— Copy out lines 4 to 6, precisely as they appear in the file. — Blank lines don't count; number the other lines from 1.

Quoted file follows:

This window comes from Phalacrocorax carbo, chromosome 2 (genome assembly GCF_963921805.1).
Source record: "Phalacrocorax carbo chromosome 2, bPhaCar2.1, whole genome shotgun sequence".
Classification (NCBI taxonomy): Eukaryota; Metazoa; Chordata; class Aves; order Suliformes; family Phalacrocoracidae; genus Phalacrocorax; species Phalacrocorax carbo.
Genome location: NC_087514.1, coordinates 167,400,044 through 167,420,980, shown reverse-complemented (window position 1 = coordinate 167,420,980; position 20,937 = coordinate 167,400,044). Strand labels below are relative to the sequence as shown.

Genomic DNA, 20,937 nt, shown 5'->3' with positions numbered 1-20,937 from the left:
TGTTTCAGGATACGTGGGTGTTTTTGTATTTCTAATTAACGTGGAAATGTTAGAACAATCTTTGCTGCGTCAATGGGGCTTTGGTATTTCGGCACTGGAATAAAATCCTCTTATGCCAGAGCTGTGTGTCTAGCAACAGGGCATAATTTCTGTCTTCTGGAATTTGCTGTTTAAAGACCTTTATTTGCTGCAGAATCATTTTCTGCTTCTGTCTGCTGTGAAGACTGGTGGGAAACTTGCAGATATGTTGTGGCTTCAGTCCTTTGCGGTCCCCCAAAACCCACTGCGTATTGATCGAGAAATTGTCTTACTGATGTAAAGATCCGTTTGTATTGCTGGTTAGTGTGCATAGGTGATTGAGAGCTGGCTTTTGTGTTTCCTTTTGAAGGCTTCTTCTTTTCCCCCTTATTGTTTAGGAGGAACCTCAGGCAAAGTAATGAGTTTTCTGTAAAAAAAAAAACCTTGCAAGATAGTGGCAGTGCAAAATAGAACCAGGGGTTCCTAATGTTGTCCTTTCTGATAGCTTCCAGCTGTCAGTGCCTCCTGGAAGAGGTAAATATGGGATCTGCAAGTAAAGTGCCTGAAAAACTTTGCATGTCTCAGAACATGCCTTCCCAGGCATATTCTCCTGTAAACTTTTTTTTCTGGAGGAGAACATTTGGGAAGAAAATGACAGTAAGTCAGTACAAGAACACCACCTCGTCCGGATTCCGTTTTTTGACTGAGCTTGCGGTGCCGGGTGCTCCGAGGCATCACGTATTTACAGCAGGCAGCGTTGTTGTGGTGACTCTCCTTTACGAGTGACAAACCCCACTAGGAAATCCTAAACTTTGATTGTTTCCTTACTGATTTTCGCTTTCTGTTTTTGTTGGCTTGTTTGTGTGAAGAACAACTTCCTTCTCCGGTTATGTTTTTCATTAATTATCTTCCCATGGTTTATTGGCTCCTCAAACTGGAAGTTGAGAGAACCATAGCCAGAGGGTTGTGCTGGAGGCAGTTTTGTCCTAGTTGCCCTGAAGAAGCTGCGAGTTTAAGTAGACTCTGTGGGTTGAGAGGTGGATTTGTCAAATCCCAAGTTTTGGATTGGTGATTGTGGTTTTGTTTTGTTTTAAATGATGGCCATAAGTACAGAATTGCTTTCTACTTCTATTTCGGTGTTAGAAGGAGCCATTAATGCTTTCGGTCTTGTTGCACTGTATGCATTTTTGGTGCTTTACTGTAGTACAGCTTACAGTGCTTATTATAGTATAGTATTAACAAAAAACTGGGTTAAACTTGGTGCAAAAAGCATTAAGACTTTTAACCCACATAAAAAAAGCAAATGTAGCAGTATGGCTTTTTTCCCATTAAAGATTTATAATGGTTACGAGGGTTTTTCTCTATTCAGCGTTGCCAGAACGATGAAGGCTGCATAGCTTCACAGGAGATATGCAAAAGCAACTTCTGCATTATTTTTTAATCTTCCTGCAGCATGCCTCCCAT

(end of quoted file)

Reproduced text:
Genome location: NC_087514.1, coordinates 167,400,044 through 167,420,980, shown reverse-complemented (window position 1 = coordinate 167,420,980; position 20,937 = coordinate 167,400,044). Strand labels below are relative to the sequence as shown.

Genomic DNA, 20,937 nt, shown 5'->3' with positions numbered 1-20,937 from the left:
TGTTTCAGGATACGTGGGTGTTTTTGTATTTCTAATTAACGTGGAAATGTTAGAACAATCTTTGCTGCGTCAATGGGGCTTTGGTATTTCGGCACTGGAATAAAATCCTCTTATGCCAGAGCTGTGTGTCTAGCAACAGGGCATAATTTCTGTCTTCTGGAATTTGCTGTTTAAAGACCTTTATTTGCTGCAGAATCATTTTCTGCTTCTGTCTGCTGTGAAGACTGGTGGGAAACTTGCAGATATGTTGTGGCTTCAGTCCTTTGCGGTCCCCCAAAACCCACTGCGTATTGATCGAGAAATTGTCTTACTGATGTAAAGATCCGTTTGTATTGCTGGTTAGTGTGCATAGGTGATTGAGAGCTGGCTTTTGTGTTTCCTTTTGAAGGCTTCTTCTTTTCCCCCTTATTGTTTAGGAGGAACCTCAGGCAAAGTAATGAGTTTTCTGTAAAAAAAAAAACCTTGCAAGATAGTGGCAGTGCAAAATAGAACCAGGGGTTCCTAATGTTGTCCTTTCTGATAGCTTCCAGCTGTCAGTGCCTCCTGGAAGAGGTAAATATGGGATCTGCAAGTAAAGTGCCTGAAAAACTTTGCATGTCTCAGAACATGCCTTCCCAGGCATATTCTCCTGTAAACTTTTTTTTCTGGAGGAGAACATTTGGGAAGAAAATGACAGTAAGTCAGTACAAGAACACCACCTCGTCCGGATTCCGTTTTTTGACTGAGCTTGCGGTGCCGGGTGCTCCGAGGCATCACGTATTTACAGCAGGCAGCGTTGTTGTGGTGACTCTCCTTTACGAGTGACAAACCCCACTAGGAAATCCTAAACTTTGATTGTTTCCTTACTGATTTTCGCTTTCTGTTTTTGTTGGCTTGTTTGTGTGAAGAACAACTTCCTTCTCCGGTTATGTTTTTCATTAATTATCTTCCCATGGTTTATTGGCTCCTCAAACTGGAAGTTGAGAGAACCATAGCCAGAGGGTTGTGCTGGAGGCAGTTTTGTCCTAGTTGCCCTGAAGAAGCTGCGAGTTTAAGTAGACTCTGTGGGTTGAGAGGTGGATTTGTCAAATCCCAAGTTTTGGATTGGTGATTGTGGTTTTGTTTTGTTTTAAATGATGGCCATAAGTACAGAATTGCTTTCTACTTCTATTTCGGTGTTAGAAGGAGCCATTAATGCTTTCGGTCTTGTTGCACTGTATGCATTTTTGGTGCTTTACTGTAGTACAGCTTACAGTGCTTATTATAGTATAGTATTAACAAAAAACTGGGTTAAACTTGGTGCAAAAAGCATTAAGACTTTTAACCCACATAAAAAAAGCAAATGTAGCAGTATGGCTTTTTTCCCATTAAAGATTTATAATGGTTACGAGGGTTTTTCTCTATTCAGCGTTGCCAGAACGATGAAGGCTGCATAGCTTCACAGGAGATATGCAAAAGCAACTTCTGCATTATTTTTTAATCTTCCTGCAGCATGCCTCCCAT